Where to use script fonts
Script fonts are typefaces that convey a human touch, like flowing cursive strokes and joined-up, handwritten-style calligraphy. Script fonts work great for invitations, greeting cards, headlines or very short, expressive texts with a personal message. Classic, flowing scripts achieve an elegant look, while rounded forms create a sense of fun. They can be effective for catching attention, but take care to ensure legibility, especially if you plan to use a script font for your signage. Don’t use script fonts for long sections of text as they’re difficult to read in smaller font sizes. Instead, opt for a serif or sans-serif letterform for the longer sections of text on your marketing materials.
Some handy tools for finding more information on fonts
WhatFont is a Google Chrome extension that identifies and tells you the name of a font on any website.
Fontsinuse shows you “type in the real world” and is a great resource for ideas on pairing fonts.
FontReach scans the top million sites to show font usage across the web. Great if you want to see who’s using your favourite fonts.
How to combine fonts on your business card
- Narrow your selection to two fonts for your business card
- Try pairing a script or serif font with a sans-serif
- Create a visual hierarchy by deciding which information should be most prominent, like your company name or your full name. Then work out which info can appear in a smaller size below.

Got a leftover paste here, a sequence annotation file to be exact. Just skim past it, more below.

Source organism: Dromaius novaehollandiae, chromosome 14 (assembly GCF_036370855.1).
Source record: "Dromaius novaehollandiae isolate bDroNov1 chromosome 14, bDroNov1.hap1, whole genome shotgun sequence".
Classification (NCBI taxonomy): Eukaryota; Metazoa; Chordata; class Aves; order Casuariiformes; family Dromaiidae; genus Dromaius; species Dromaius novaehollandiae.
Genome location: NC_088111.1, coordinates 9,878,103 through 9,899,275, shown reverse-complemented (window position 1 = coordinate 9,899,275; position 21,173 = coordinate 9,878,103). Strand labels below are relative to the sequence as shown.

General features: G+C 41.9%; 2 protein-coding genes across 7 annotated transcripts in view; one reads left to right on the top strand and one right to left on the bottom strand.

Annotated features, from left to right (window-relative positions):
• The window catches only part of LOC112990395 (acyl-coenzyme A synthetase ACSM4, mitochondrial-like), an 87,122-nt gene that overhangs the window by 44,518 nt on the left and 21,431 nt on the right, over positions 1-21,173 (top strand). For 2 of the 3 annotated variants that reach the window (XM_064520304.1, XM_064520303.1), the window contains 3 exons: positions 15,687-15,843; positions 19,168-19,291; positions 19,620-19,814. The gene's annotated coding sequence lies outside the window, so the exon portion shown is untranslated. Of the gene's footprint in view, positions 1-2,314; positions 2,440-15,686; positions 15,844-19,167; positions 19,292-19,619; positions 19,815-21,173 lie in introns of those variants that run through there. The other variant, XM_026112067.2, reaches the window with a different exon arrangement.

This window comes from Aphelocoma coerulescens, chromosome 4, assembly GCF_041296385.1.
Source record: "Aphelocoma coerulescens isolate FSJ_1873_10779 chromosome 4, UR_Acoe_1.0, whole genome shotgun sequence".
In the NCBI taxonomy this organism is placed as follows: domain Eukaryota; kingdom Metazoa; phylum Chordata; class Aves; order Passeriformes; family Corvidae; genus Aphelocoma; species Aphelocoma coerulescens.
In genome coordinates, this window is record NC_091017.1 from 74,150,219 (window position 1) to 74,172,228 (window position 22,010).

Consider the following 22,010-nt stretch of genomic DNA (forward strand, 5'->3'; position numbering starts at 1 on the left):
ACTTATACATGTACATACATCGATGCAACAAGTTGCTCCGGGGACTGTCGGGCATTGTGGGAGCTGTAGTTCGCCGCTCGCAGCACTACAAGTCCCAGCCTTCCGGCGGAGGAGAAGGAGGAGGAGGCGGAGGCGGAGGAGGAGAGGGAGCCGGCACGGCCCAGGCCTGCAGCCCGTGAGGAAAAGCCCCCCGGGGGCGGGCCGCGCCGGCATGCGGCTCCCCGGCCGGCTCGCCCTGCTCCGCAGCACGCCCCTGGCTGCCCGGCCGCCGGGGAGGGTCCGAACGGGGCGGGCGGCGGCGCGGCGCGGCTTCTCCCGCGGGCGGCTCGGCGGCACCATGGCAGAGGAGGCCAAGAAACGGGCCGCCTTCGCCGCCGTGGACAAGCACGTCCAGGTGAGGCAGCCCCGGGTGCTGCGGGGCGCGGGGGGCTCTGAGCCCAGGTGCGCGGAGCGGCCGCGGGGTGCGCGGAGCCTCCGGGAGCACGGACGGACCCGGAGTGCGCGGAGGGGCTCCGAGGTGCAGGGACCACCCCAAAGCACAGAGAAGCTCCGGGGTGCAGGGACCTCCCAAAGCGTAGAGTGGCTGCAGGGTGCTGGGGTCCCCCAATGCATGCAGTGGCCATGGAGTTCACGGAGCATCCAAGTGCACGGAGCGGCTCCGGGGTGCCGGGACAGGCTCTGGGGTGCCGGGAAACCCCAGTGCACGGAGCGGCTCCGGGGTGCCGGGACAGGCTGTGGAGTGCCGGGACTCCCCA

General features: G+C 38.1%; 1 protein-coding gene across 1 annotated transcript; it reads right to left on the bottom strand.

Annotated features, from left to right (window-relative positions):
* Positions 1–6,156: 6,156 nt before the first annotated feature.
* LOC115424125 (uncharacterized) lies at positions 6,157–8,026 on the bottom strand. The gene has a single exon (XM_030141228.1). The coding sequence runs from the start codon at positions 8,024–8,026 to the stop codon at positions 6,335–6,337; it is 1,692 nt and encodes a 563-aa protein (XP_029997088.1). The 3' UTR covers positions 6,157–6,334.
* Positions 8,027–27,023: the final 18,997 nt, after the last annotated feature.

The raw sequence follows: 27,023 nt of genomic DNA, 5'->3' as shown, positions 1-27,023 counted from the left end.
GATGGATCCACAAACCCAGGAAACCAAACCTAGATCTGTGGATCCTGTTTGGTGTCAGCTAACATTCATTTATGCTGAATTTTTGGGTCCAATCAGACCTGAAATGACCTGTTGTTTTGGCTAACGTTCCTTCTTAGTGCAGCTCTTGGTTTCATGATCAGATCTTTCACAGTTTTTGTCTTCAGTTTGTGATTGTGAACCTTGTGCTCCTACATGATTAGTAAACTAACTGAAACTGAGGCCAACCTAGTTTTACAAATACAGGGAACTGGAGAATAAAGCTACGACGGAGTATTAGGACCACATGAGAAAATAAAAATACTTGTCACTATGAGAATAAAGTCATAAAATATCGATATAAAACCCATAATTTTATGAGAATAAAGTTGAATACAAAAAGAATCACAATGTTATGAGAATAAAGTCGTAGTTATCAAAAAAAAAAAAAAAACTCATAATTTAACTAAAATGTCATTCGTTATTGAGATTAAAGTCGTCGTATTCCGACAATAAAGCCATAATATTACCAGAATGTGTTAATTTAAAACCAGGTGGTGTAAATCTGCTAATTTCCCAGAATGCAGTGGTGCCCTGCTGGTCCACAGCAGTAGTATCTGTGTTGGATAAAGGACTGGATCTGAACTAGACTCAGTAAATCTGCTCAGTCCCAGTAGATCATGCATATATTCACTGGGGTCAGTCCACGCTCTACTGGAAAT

- You don’t always have to rely on text size to achieve visual hierarchy. Try using bold treatments on prominent text and light treatments on less prominent text fields.
- Use no more than three font sizes on your business card. Two is ideal.
Create contrast between text and background on your design. You want every text field to stand out. If in doubt, black or dark grey text on a white or yellow background always stands out.
- Avoid pairing fonts that look similar. Try to create some contrast between your company name and the contact details field.
Business Card Font Sizes: Best practices
In typography, point size (pt) is the standard unit of measurement used for measuring letters in a design. For the prominent business card text fields like your company or full name, the font size can be anything between 10pt–16pt depending on how much space you have available. These sizes should show a differentiation between the primary text fields (most prominent) and the secondary ones (less prominent).
The size of your less-prominent text fields like job title, email, web address, street address and phone number is very important in terms of visibility and legibility. The minimum size you should use on our business cards is 8pt, but be aware that certain fonts can appear smaller than others even though both have the same point size. Be careful with script fonts and some serifs at low sizes. If you do have to include small print, use a sans serif font for optimal legibility.
Six font combinations to inspire your next business card
Remember that, above all, the text on your business cards needs to be easy to read. Once you find a font that’s easy to read at a glance, you can start experimenting with colour combinations to make sure your design stands out.